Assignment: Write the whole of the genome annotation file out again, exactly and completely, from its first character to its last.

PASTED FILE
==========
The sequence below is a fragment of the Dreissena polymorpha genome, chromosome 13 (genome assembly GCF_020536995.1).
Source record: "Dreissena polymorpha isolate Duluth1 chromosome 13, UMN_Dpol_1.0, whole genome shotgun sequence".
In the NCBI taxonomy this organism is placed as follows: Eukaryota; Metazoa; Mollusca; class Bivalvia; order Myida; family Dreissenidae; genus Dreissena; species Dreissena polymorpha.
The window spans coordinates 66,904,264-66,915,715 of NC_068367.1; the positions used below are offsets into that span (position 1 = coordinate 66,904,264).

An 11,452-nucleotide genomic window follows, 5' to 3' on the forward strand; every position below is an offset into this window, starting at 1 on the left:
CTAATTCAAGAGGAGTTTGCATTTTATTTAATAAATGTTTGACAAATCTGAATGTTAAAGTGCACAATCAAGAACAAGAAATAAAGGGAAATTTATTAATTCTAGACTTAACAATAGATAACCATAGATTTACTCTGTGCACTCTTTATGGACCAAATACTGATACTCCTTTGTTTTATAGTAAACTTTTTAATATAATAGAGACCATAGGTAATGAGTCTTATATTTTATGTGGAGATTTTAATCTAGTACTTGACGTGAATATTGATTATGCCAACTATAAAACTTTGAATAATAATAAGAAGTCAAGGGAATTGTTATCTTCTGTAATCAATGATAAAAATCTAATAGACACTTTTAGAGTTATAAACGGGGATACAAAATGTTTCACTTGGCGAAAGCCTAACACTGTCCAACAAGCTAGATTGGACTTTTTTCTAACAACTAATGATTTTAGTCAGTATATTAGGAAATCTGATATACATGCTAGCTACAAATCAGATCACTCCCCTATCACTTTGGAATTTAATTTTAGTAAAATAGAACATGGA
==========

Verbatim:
The sequence below is a fragment of the Dreissena polymorpha genome, chromosome 13 (genome assembly GCF_020536995.1).
Source record: "Dreissena polymorpha isolate Duluth1 chromosome 13, UMN_Dpol_1.0, whole genome shotgun sequence".
In the NCBI taxonomy this organism is placed as follows: Eukaryota; Metazoa; Mollusca; class Bivalvia; order Myida; family Dreissenidae; genus Dreissena; species Dreissena polymorpha.
The window spans coordinates 66,904,264-66,915,715 of NC_068367.1; the positions used below are offsets into that span (position 1 = coordinate 66,904,264).

An 11,452-nucleotide genomic window follows, 5' to 3' on the forward strand; every position below is an offset into this window, starting at 1 on the left:
CTAATTCAAGAGGAGTTTGCATTTTATTTAATAAATGTTTGACAAATCTGAATGTTAAAGTGCACAATCAAGAACAAGAAATAAAGGGAAATTTATTAATTCTAGACTTAACAATAGATAACCATAGATTTACTCTGTGCACTCTTTATGGACCAAATACTGATACTCCTTTGTTTTATAGTAAACTTTTTAATATAATAGAGACCATAGGTAATGAGTCTTATATTTTATGTGGAGATTTTAATCTAGTACTTGACGTGAATATTGATTATGCCAACTATAAAACTTTGAATAATAATAAGAAGTCAAGGGAATTGTTATCTTCTGTAATCAATGATAAAAATCTAATAGACACTTTTAGAGTTATAAACGGGGATACAAAATGTTTCACTTGGCGAAAGCCTAACACTGTCCAACAAGCTAGATTGGACTTTTTTCTAACAACTAATGATTTTAGTCAGTATATTAGGAAATCTGATATACATGCTAGCTACAAATCAGATCACTCCCCTATCACTTTGGAATTTAATTTTAGTAAAATAGAACATGGA